Healthcare Analytics, Population Health Management, Healthcare Big Data

Population Health News

Regenstrief, IU to Offer Population Health, Informatics Training

A new population health management and informatics training program will prepare graduate and post-doc students for careers in data-driven public health.

Population health management and informatics

Source: Thinkstock

By Jennifer Bresnick

- The Regenstrief Institute and Indiana University (IU) have announced a new program focusing on training researchers in population health informatics. 

Funded by a $2.5 million award from the National Library of Medicine, the collaboration between Regrenstreif, the Indiana University School of Medicine, and IU's Richard M. Fairbanks School of Public Health at Indiana University-Purdue University Indianapolis, will help to prepare graduate students and post-doctoral fellows for advanced careers in the healthcare industry.

"There is a pent-up demand for informaticians with new skill sets in both public health and population health, but there has been a lack of educational and training programs to meet this need," said Regenstrief Institute investigator Brian E. Dixon, PhD, associate professor of epidemiology in the Fairbanks School of Public Health.

While many population health management and chronic disease management initiatives are rooted in the clinical care system, public health departments at the local, state, and federal level are also in need of experts with analytics and informatics skills, Dixon added.

"As the healthcare industry transitions to population health, it will take new scientists who can employ machine learning, big data mining, predictive modeling, as well as other skills and core concepts from informatics at the population level to help health systems manage cohorts of individuals who have a particular disease, providing routine care for individuals with acute or chronic illnesses at a level that is consistent with trends in reimbursement going forward," he said.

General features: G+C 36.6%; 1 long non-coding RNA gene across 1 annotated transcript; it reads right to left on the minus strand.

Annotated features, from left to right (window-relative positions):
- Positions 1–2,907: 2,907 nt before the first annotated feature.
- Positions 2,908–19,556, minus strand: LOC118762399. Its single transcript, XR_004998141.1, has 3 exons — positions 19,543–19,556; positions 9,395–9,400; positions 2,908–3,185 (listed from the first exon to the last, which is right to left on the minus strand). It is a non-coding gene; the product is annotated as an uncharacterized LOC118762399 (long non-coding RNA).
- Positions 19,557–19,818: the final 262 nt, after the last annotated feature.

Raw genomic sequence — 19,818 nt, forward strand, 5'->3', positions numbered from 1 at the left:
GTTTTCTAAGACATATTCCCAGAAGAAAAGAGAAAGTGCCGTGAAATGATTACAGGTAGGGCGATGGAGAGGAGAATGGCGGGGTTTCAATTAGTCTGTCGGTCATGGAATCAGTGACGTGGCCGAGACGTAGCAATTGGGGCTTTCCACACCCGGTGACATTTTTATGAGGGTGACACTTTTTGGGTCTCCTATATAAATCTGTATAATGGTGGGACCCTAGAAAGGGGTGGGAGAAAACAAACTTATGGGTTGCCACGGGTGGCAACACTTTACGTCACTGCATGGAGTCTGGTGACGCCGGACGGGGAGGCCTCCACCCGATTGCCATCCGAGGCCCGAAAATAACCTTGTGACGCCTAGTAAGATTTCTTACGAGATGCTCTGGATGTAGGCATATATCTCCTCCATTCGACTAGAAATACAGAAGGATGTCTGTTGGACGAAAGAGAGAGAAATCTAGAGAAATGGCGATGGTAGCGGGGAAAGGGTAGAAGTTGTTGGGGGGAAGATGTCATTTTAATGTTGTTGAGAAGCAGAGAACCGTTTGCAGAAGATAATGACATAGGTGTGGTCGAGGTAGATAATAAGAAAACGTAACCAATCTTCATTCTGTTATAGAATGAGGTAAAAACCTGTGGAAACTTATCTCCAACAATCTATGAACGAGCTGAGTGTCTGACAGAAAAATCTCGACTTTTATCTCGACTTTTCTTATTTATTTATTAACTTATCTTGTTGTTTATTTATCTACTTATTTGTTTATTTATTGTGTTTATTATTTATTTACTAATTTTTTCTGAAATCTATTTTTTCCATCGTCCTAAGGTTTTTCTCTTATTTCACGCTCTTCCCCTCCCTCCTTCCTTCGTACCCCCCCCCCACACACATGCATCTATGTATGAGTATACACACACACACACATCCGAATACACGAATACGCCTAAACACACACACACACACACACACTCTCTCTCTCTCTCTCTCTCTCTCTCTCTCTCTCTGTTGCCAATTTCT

Increased collaboration and data sharing between policymakers, academic researchers, and clinical care providers will be essential for succeeding with population health management goals, said Titus Schleyer, DMD, PhD, the Clem McDonald Professor of Biomedical Informatics at IU School of Medicine, who is co-directing the program with Dixon.

"The US healthcare system is trying to learn how to do two things these days: how to take care of populations, not just patients, and, how to keep people healthy instead of waiting until they get sick,” said Schleyer. “To achieve both these goals, we need the kind of public and population health informatics researchers and practitioners that our unique program will train."

The program is open to a wide variety of students, including those with bachelors or masters degrees in mathematics, computer science, or statistics.  Genetics, nursing, dentistry, and public health students will also be considered for awards that will lead to a PhD in Health Police and Management from the Fairbanks School of Public Health.

Recent PhD recipients in the fields of epidemiology, health services research, health policy and management, social science, decision science, information science, computer science, or informatics will also be considered for post-doctoral fellowships.

"Given the rapid growth in health-related data, from clinical and genomic data, to a wide array of social and behavioral determinants of health, it's more important than ever that we train experts in informatics who can lead efforts to improve the health and health care of individuals and populations," said Peter Embi, MD, Regenstrief Institute president and CEO; associate dean, IU School of Medicine and vice-president for Learning Health Systems at IU Health.

"As one of the nation's leading informatics institutions, the Regenstrief Institute is proud to continue the important work of training future informaticians through this NLM-supported program."

Students will learn how to manage and analyze big data, develop new methods for addressing population health challenges, translate research results into actionable strategies for improving the health of patients, and use social and behavioral science concepts to solve difficult problems in the population health space.

"To truly change the health of entire populations you need a deep understanding of public health," said Paul Halverson, DrPH, founding dean of the Richard M. Fairbanks School of Public Health. "The partnership with the Fairbanks School of Public Health will equip trainees with the population health knowledge they need to understand the complex data of health care."


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